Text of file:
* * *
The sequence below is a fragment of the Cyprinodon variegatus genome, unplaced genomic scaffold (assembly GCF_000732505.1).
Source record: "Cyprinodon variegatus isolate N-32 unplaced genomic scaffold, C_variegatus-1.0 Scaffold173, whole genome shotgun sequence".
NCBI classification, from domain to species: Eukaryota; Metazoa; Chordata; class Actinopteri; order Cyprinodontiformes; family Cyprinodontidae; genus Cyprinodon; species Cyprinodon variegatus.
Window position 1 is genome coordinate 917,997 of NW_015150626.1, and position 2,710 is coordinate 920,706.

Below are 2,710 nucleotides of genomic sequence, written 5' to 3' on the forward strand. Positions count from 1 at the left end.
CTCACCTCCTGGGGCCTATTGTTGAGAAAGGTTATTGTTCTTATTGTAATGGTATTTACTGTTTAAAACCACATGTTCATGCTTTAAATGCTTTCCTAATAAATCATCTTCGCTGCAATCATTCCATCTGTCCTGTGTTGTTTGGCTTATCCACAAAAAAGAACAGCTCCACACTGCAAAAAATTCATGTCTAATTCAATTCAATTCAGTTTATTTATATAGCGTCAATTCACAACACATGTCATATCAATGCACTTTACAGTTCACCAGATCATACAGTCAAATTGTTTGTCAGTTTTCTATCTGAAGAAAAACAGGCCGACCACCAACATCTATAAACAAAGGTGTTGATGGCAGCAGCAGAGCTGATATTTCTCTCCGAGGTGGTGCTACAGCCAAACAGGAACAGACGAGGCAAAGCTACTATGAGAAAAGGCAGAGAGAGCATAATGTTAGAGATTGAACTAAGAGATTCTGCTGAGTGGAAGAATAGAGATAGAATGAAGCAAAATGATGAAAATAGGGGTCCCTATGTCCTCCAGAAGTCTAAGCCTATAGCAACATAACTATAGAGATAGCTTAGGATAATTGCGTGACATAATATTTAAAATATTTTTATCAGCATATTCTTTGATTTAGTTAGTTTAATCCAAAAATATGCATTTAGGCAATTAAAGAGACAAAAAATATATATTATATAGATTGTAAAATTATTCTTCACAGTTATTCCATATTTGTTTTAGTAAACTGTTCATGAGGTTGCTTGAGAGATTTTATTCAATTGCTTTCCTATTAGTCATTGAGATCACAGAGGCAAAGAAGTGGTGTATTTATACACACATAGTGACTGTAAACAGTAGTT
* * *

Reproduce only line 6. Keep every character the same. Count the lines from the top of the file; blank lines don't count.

CTCACCTCCTGGGGCCTATTGTTGAGAAAGGTTATTGTTCTTATTGTAATGGTATTTACTGTTTAAAACCACATGTTCATGCTTTAAATGCTTTCCTAATAAATCATCTTCGCTGCAATCATTCCATCTGTCCTGTGTTGTTTGGCTTATCCACAAAAAAGAACAGCTCCACACTGCAAAAAATTCATGTCTAATTCAATTCAATTCAGTTTATTTATATAGCGTCAATTCACAACACATGTCATATCAATGCACTTTACAGTTCACCAGATCATACAGTCAAATTGTTTGTCAGTTTTCTATCTGAAGAAAAACAGGCCGACCACCAACATCTATAAACAAAGGTGTTGATGGCAGCAGCAGAGCTGATATTTCTCTCCGAGGTGGTGCTACAGCCAAACAGGAACAGACGAGGCAAAGCTACTATGAGAAAAGGCAGAGAGAGCATAATGTTAGAGATTGAACTAAGAGATTCTGCTGAGTGGAAGAATAGAGATAGAATGAAGCAAAATGATGAAAATAGGGGTCCCTATGTCCTCCAGAAGTCTAAGCCTATAGCAACATAACTATAGAGATAGCTTAGGATAATTGCGTGACATAATATTTAAAATATTTTTATCAGCATATTCTTTGATTTAGTTAGTTTAATCCAAAAATATGCATTTAGGCAATTAAAGAGACAAAAAATATATATTATATAGATTGTAAAATTATTCTTCACAGTTATTCCATATTTGTTTTAGTAAACTGTTCATGAGGTTGCTTGAGAGATTTTATTCAATTGCTTTCCTATTAGTCATTGAGATCACAGAGGCAAAGAAGTGGTGTATTTATACACACATAGTGACTGTAAACAGTAGTT